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Since the Bank of Canada lowered interest rates as
“insurance” against the risk of a sharper downturn,
many have been asking: How long will it take for the
fall in oil prices to impact the broader economy and
how severe will the slowdown be? What will it mean
for Canadian business?
Canada’s fourth-quarter GDP growth came in at a
brisk 2.4%, which looks pretty good, but when we
examine where the growth came from, there is cause
for concern. Household consumption was OK, but
exports and business investment both declined.
Instead, you can see in the adjacent graph that the
biggest contributor, accounting for three quarters of
the rise in GDP is inventories.
A sharp rise in inventory can be caused by businesses
stocking up in anticipation of stronger sales in the
future or, alternatively, if a sharp deterioration in
demand leaves unwanted stock. What’s the likelihood
that business was stocking up in anticipation of a
bonanza at the end of 2014? Not very good. Instead,
we’ve heard anecdotally that companies in the oil
patch were hit with a particularly sharp drop in sales,
and the concerns are broad-based with the auto sector
accounting for a big part of rising inventories.
There are three reasons we’re expecting a significant
slowdown in Canada. Firstly, the big declines in
capital expenditure have not yet been seen in the
broader economy. Remember that oil prices remained
above $75 until the middle of November and only fell
into the $50 range in December. There were many
announcements of cutbacks at the end of 2014 but
these will not be seen in operations on the ground until
the first half of 2015, a point confirmed by many
service providers in the energy industry.
Secondly, consumption looks soft as retail sales fell by
1.7% in January, signs that consumers are staying
home. Also, that big boost from inventories will
reverse and become negative in the quarters ahead as
the closures of Target, Mexx, Jacob and Sony subtract
billions from the inventory tally this year.
Thirdly, it is true that many manufacturing industries
are seeing a boost in sales from the weaker loonie and
a stronger U.S. economy. Canada’s auto sector and
aerospace industry exports have been particularly
stellar. However, oil and gas accounts for 24% of
Canadian exports, and those prices have fallen by half.
It will take a long time before manufacturing can
compensate for a 12% hit to Canadian exports.
Canada’s domestic economy has a hit a soft patch, so
we should be braced for bad news in the first half of
2015. Overall GDP growth should come in around
1.8% this year, and Canadian businesses will have to
focus more than ever on exports if they want to
maintain the strong growth rates we’ve seen. In the
meantime, it looks like we may need that insurance.
Chamber 2015/16 Term is just underway. There were 6 director's seats up for grabs, and after we had 11 candidates apply for the positions, we posted their answers to our questions online and went to a vote. The election remained open for 2 weeks and we collected about 300 votes. It was a very close race! The final results saw directors with equal amount of votes as well as some 1, 2 and 3 apart. With the calibur of candidates we had, it is no wonder:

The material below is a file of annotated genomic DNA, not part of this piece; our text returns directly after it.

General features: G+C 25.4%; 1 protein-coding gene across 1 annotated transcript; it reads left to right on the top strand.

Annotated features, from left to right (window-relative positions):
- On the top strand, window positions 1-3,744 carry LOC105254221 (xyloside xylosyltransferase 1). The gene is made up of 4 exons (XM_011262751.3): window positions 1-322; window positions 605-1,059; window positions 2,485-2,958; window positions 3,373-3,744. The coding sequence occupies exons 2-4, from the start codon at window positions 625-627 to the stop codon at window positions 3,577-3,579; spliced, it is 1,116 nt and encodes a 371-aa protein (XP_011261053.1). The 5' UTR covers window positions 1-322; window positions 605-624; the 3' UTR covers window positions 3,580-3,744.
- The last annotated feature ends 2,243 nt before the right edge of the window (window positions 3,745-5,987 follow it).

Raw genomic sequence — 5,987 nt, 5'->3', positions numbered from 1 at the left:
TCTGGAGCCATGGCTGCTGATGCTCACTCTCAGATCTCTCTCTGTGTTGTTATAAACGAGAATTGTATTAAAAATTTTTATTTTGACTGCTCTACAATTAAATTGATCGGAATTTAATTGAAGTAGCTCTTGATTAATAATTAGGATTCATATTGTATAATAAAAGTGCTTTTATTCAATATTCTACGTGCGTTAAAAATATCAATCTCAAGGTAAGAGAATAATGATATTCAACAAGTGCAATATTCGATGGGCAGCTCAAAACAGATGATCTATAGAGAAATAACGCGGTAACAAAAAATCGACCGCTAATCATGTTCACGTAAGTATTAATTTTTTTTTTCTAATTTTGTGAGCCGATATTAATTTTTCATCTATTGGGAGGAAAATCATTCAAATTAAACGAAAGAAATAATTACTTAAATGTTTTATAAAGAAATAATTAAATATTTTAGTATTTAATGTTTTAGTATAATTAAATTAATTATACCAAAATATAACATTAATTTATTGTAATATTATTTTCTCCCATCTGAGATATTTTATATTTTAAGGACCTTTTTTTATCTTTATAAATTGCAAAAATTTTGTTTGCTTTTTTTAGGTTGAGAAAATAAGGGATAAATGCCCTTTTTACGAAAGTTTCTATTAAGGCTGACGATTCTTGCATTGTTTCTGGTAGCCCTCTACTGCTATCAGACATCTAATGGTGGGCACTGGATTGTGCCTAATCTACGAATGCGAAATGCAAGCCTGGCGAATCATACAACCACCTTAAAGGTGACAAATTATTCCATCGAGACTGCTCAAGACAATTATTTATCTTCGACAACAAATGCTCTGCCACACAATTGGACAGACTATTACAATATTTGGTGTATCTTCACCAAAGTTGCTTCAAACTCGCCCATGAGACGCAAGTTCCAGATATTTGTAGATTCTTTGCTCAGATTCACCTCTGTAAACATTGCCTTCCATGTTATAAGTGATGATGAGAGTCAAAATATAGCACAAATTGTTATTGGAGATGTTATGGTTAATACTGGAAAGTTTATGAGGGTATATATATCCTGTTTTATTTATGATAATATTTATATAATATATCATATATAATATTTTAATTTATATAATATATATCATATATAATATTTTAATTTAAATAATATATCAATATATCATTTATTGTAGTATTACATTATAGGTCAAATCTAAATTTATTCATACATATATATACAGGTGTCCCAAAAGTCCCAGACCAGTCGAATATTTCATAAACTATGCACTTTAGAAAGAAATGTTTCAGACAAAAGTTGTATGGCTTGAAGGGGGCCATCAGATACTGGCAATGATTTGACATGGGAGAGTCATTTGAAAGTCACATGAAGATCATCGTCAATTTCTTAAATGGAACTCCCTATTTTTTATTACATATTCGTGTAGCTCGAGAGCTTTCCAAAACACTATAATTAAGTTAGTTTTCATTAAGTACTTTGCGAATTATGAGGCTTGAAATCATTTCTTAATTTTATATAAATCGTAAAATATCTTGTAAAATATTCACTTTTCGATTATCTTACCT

We are pleased to welcome back our incumbents Brian Bonsma & Tom Dyas for another term, as well as the following new directors:
They were elected alongside
incumbents and will round out the Board of 14
members. Ken Carmichael will lead as President and all will be sworn in later
this month. We are thrilled that so many were interested in joining our organization and look forward to the diversity these individuals will bring to the table.
Finding a job (or reliable
employees) can be tough, let’s face it. The good news? It doesn’t have to be.
With our program Launch Students into Business having
already taken off several months ago, the New Year promises to connect over 25
students with industry professionals in their field, building meaningful
relationships and valuable connections for Kelowna’s up-and-coming young
With this network of connections
and their enhanced skill sets, we aim to provide these 3rd&4th
year students with the resources needed to plug themselves into the community,
enabling them to start their careers with confidence and ease.
So, this is a call to action. A call for those
who want to better themselves, or their organizations. We’re looking to take on
more students and connectors and are looking for individuals interested in
teaching workshops with us to further the students’ skill sets.
For professionals, this is your
chance to meet some of these soon to be grads first hand. To give them that
helping hand you would have appreciated starting out, and to get your business
in front of them, in an otherwise crowded market.
Students – this is an opportunity
for you to meet the people who will help you build your future. Why not get
your foot in the door?
We are after all types of
backgrounds: business, trades, arts, you name it. As BC’s 2nd largest chamber, we
have the member base to support all varieties of backgrounds and are eager to
To learn more or to get involved
in the program, please contact Stephanie at email@example.com or
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